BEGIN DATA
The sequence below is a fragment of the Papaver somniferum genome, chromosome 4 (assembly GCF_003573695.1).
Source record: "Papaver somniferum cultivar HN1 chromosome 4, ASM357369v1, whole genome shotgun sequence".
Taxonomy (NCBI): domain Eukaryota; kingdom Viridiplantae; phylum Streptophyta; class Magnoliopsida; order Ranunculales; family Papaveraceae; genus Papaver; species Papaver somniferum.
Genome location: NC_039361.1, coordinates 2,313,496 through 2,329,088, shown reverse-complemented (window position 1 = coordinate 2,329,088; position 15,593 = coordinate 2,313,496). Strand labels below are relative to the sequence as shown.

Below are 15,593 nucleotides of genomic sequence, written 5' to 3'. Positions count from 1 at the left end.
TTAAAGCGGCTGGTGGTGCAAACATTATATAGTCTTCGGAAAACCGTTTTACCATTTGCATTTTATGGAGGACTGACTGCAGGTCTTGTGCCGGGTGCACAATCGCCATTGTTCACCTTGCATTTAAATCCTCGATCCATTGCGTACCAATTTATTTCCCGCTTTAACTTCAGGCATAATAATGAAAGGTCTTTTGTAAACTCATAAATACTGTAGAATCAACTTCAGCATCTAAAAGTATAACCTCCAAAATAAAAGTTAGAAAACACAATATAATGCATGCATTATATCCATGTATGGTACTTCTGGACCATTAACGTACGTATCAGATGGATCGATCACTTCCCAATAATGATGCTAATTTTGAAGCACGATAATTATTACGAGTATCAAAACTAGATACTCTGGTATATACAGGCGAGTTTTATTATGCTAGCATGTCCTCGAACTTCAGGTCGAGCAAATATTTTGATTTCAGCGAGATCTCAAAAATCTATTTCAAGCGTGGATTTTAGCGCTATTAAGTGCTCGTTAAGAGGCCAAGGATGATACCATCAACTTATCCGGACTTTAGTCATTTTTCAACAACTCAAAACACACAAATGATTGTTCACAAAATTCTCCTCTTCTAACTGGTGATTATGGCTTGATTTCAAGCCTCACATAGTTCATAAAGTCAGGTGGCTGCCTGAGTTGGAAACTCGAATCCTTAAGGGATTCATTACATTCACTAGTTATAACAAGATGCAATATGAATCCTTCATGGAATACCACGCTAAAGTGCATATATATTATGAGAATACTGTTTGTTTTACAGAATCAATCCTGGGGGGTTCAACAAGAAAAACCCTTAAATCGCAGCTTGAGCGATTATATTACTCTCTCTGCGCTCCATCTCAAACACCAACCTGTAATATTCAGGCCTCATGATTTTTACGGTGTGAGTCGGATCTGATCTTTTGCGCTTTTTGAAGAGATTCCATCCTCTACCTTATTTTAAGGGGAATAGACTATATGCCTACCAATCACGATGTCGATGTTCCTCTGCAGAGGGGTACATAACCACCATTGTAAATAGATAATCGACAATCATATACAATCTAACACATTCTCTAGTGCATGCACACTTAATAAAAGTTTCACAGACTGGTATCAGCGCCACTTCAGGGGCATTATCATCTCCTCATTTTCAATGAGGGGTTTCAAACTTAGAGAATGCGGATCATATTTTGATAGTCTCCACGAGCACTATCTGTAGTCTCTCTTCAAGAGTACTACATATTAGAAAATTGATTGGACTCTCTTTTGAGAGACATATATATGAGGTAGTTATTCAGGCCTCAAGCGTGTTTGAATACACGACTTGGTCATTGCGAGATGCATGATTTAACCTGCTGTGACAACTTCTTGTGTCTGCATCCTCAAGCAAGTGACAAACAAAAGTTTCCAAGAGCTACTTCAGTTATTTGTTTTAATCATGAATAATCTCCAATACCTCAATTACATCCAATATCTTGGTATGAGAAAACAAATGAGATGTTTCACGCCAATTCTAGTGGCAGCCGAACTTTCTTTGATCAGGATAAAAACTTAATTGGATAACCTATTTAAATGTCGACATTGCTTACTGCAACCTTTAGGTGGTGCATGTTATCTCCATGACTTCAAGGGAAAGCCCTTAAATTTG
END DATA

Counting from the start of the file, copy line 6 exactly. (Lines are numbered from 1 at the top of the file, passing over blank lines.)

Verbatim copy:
TTAAAGCGGCTGGTGGTGCAAACATTATATAGTCTTCGGAAAACCGTTTTACCATTTGCATTTTATGGAGGACTGACTGCAGGTCTTGTGCCGGGTGCACAATCGCCATTGTTCACCTTGCATTTAAATCCTCGATCCATTGCGTACCAATTTATTTCCCGCTTTAACTTCAGGCATAATAATGAAAGGTCTTTTGTAAACTCATAAATACTGTAGAATCAACTTCAGCATCTAAAAGTATAACCTCCAAAATAAAAGTTAGAAAACACAATATAATGCATGCATTATATCCATGTATGGTACTTCTGGACCATTAACGTACGTATCAGATGGATCGATCACTTCCCAATAATGATGCTAATTTTGAAGCACGATAATTATTACGAGTATCAAAACTAGATACTCTGGTATATACAGGCGAGTTTTATTATGCTAGCATGTCCTCGAACTTCAGGTCGAGCAAATATTTTGATTTCAGCGAGATCTCAAAAATCTATTTCAAGCGTGGATTTTAGCGCTATTAAGTGCTCGTTAAGAGGCCAAGGATGATACCATCAACTTATCCGGACTTTAGTCATTTTTCAACAACTCAAAACACACAAATGATTGTTCACAAAATTCTCCTCTTCTAACTGGTGATTATGGCTTGATTTCAAGCCTCACATAGTTCATAAAGTCAGGTGGCTGCCTGAGTTGGAAACTCGAATCCTTAAGGGATTCATTACATTCACTAGTTATAACAAGATGCAATATGAATCCTTCATGGAATACCACGCTAAAGTGCATATATATTATGAGAATACTGTTTGTTTTACAGAATCAATCCTGGGGGGTTCAACAAGAAAAACCCTTAAATCGCAGCTTGAGCGATTATATTACTCTCTCTGCGCTCCATCTCAAACACCAACCTGTAATATTCAGGCCTCATGATTTTTACGGTGTGAGTCGGATCTGATCTTTTGCGCTTTTTGAAGAGATTCCATCCTCTACCTTATTTTAAGGGGAATAGACTATATGCCTACCAATCACGATGTCGATGTTCCTCTGCAGAGGGGTACATAACCACCATTGTAAATAGATAATCGACAATCATATACAATCTAACACATTCTCTAGTGCATGCACACTTAATAAAAGTTTCACAGACTGGTATCAGCGCCACTTCAGGGGCATTATCATCTCCTCATTTTCAATGAGGGGTTTCAAACTTAGAGAATGCGGATCATATTTTGATAGTCTCCACGAGCACTATCTGTAGTCTCTCTTCAAGAGTACTACATATTAGAAAATTGATTGGACTCTCTTTTGAGAGACATATATATGAGGTAGTTATTCAGGCCTCAAGCGTGTTTGAATACACGACTTGGTCATTGCGAGATGCATGATTTAACCTGCTGTGACAACTTCTTGTGTCTGCATCCTCAAGCAAGTGACAAACAAAAGTTTCCAAGAGCTACTTCAGTTATTTGTTTTAATCATGAATAATCTCCAATACCTCAATTACATCCAATATCTTGGTATGAGAAAACAAATGAGATGTTTCACGCCAATTCTAGTGGCAGCCGAACTTTCTTTGATCAGGATAAAAACTTAATTGGATAACCTATTTAAATGTCGACATTGCTTACTGCAACCTTTAGGTGGTGCATGTTATCTCCATGACTTCAAGGGAAAGCCCTTAAATTTG